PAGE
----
Review: Crossing Souls (PS4)

80s pop culture has been gaining momentum in a big way in recent years, between things like the mega popular Stranger Things and the ever-expanding – and much deserved – popularity of synthwave in the music scene. The decade was rich with shows, films, songs, and everything in between that people young and old look upon fondly, so the idea to structure a game around these influences, as Fourattic’s Crossing Souls does, should be a master stroke. And this holds true, at least in part.

Crossing Souls is a top-down brawler/platformer/puzzle game in Devolver Digital’s well-trodden pixelated art style. You control a group of five kids, with varying strengths; you get the tomboy, the strong one, the “normal” one, the nerd, and the nuisance. They discover a strange, ancient stone with fascinating properties that allows them to see the spirits of the deceased, who exist on a different plane of existence. The story functions as a mashup of just about every 80s movie that’s important to pop culture you can think of. There are references large and small ranging from smaller stuff, like the weird decontamination tunnels from E.T. to less than subtle things, like when you encounter a side-quest that is literally the plot of Poltergeist, trimmed down to a couple of minutes long. This reverence to the pop culture of the 80s is far and away the strongest aspect of the game, as many of the references and jokes are clever or just plain fun to see unfold. A particular standout in this aspect is a pair of boss fights around the game’s midpoint that are enemies from each of the two Ghostbusters films.

That being said, cracks in the hull start to appear once you look past the game’s fondness for the 80s. Each of the kids in the group has a different unique ability, and there are some puzzles that require cycling between each character to accomplish your goals. The problem is that these are few and far between. More often than not you can plough through areas using just one of the characters, which is a shame. The puzzles that require this juggling act are the most interesting gameplay portions of the title, and it’s especially disappointing in the back half of the game. Using the mysterious stone to visit the dead is taken out of the equation almost entirely, and the size of your party dwindles, as the last chunk of the game is a relatively uninspired mishmash of irritating platforming sections and decidedly boring beat-’em-up segments. While the puzzles themselves are never exactly challenging, they are fun and satisfying to complete, regardless of the difficulty.

The game is at its best when it prioritises puzzles and cleverness – which shines through in the environments as well, since the puzzles utilise the surroundings – but it’s downright confounding that this is thrown away, to be replaced with mundanity for the final act. Mercifully, the narrative holds strong for the last mad dash to the finish line, but imagine if the act of playing that stretch were as satisfying as the narrative. Not only that, but the game introduces quite a large number of mechanics, or combinations of mechanics, only to return to them maybe once, or never again in many cases. If some of the combat were trimmed out, and replaced by more layered, complicated puzzles as the game approached its conclusion, the actual gameplay would be a far more satisfying aspect of the title than it ends up being. It’d certainly be more entertaining than mashing the square button incessantly for two hours.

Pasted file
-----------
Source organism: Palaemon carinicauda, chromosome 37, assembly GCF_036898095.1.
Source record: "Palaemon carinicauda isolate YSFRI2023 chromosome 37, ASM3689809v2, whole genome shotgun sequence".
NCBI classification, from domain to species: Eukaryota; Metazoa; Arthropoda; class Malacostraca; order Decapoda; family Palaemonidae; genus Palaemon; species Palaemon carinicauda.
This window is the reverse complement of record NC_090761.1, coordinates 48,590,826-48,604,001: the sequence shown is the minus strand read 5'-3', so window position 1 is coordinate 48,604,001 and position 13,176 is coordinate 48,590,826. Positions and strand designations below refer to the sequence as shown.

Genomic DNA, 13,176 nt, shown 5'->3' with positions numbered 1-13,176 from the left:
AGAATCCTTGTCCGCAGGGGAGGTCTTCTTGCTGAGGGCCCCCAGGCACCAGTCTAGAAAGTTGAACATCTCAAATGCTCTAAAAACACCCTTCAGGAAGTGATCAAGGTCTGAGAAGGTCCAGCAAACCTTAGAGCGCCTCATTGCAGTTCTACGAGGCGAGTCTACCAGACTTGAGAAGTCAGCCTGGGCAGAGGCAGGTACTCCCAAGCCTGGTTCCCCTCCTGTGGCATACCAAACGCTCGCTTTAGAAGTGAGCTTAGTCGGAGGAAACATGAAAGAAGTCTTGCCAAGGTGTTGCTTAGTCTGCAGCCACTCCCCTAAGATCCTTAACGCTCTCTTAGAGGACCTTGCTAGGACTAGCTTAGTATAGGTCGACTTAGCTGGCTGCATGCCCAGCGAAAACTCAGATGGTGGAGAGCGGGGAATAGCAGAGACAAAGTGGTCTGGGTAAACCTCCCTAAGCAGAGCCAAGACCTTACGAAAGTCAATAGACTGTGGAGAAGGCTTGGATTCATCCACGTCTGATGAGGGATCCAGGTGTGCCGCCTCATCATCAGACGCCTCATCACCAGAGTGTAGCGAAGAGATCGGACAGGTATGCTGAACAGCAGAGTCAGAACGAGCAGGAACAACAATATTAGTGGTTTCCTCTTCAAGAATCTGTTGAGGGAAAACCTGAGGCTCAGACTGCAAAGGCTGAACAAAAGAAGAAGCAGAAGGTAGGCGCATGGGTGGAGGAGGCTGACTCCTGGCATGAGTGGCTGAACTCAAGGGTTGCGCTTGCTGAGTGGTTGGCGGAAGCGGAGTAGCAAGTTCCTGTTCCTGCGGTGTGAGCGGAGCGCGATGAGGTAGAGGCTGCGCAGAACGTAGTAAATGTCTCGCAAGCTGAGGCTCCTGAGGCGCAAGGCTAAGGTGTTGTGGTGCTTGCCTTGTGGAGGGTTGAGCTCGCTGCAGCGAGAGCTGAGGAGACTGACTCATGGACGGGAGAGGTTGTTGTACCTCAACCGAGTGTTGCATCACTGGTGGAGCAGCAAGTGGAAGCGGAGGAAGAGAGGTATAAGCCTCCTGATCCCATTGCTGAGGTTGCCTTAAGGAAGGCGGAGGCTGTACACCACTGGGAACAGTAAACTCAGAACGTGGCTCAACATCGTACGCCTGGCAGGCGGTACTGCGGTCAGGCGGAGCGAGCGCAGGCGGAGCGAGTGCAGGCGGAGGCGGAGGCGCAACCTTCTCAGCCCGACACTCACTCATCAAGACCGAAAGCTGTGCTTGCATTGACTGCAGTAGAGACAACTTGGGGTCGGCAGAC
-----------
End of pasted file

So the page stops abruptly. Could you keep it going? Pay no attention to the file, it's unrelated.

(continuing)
Okay, the combat isn’t the greatest thing in the world, but it’s a testament to the other facets of this game that despite that, the title is still worth your time. Like we said, its pop culture fondness is a big selling point, and this extends to the art direction as well. The game’s vibrant colour palette is delightful, and its cutscenes are glorious. They’re in the style of 80s cartoons such as He-Man and Teenage Mutant Ninja Turtles, complete with static and tracking issues, and the game is honestly almost worth it just to see these little snippets of magnificence.

Another of the game’s best assets is, of course, its music. The creative might of Chris Köbke and synthwave artist Timecop1983 results in a score that offers both a glorious synthwave sound, as well as something that could pass for Alan Silvestri’s Back to the Future score.

Conclusion

Crossing Souls is an interesting title. Absolutely in love with the pop culture of the 1980s, the title wears this love on its sleeve, and the charm of that is undeniable. Unfortunately, while the writing, art, music, and references are great, the gameplay peters out rather quickly. After a strong first couple of hours, full of interesting and layered puzzles, the last half of the title quickly devolves into no more than a collection of platforming and melee combat scenarios with little else to keep you going. The end result is game that’s fun and entertaining despite its gameplay, not because of it.